How to Become a General Contractor in Washington


General contractors, also called project engineers or construction managers, manage construction sites from the onset of a project until the project is complete. They may own their own contracting business or they may be salaried employees working for a development firm. General contractors perform all types of building tasks while specialty contractors perform only one type of building task. In Washington, both general and specialty contractors must register with the Department of Labor & Industries. While registration is required, tests and classes are not required to become a Washington contractor.

Things You'll Need

  • Application for Contractor Registration
  • Bonding documentation
  • Liability insurance documentation
  • Register with the Washington Secretary of State through their website (see resources) or by calling 360-753-7115 if you are opening a corporation or limited liability company. Fees are approximately $175.

  • Get a UBI (Uniform Business Identifier number) that will allow you to conduct business within Washington State by submitting a Master Business Application form. Pay fees of approximately $15 to $20. You can apply online (see resources) or in person at the Labor & Industries office or Department of Revenue.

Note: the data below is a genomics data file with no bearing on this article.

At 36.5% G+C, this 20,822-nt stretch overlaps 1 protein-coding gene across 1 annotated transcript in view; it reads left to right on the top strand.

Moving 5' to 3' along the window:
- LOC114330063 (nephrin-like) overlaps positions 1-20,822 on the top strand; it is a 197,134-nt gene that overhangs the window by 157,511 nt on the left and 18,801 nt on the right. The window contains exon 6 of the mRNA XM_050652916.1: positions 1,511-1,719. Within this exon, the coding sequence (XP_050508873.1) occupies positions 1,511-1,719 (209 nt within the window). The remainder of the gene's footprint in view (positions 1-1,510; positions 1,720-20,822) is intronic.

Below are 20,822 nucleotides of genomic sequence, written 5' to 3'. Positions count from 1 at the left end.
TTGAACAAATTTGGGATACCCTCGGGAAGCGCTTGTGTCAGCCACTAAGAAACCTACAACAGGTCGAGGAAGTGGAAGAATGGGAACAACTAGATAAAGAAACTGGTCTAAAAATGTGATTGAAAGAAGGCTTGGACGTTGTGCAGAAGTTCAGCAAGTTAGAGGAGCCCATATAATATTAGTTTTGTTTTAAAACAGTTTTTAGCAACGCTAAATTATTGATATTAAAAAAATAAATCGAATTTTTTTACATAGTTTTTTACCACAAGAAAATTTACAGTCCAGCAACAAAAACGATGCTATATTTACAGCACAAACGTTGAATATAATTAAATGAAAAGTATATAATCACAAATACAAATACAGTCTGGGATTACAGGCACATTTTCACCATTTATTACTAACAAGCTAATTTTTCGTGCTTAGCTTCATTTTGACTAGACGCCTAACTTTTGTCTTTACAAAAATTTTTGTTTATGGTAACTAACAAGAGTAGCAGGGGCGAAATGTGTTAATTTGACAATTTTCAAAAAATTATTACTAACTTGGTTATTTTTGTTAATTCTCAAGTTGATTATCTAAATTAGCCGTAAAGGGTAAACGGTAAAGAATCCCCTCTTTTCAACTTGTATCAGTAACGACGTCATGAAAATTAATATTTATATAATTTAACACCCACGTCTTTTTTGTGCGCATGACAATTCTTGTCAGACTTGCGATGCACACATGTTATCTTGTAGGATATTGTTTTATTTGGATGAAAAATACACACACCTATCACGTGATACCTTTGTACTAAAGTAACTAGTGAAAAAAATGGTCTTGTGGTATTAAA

• Get an Employer Identification Number (EIN) through the IRS if you are planning on hiring other workers. The EIN is used to identify employers' tax accounts.

  • Fill out the Washington State Application for Contractor Registration to register as a general contractor. Get the form notarized by your local Labor and Industries office.

  • Get a surety bond or assignment of account in the amount of $12,000 as a general contractor through a bonding or insurance company. Obtain an original copy of the bond as part of your registration. Surety bonds generally cost between 1% and 3% but can be as high as 5% to 20% depending on factors, such as the applicant's business and personal financial statements and credit history.

  • Get liability insurance of $50,000 for property damage and $200,00 for public liability or $250,000 combined policy. Obtain original insurance policy for registration.

  • Pay registration fees of $113.40 for two years (fees as of June 30, 2007). Additional fees may apply (see resources).

  • Submit your registration to your local Labor and Industries office location.

Tips & Warnings

  • Working as a contractor without registering can result in penalty of $1000 per site, per day.

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  • Photo Credit Hard working construction worker at a construction scene. image by Andy Dean from
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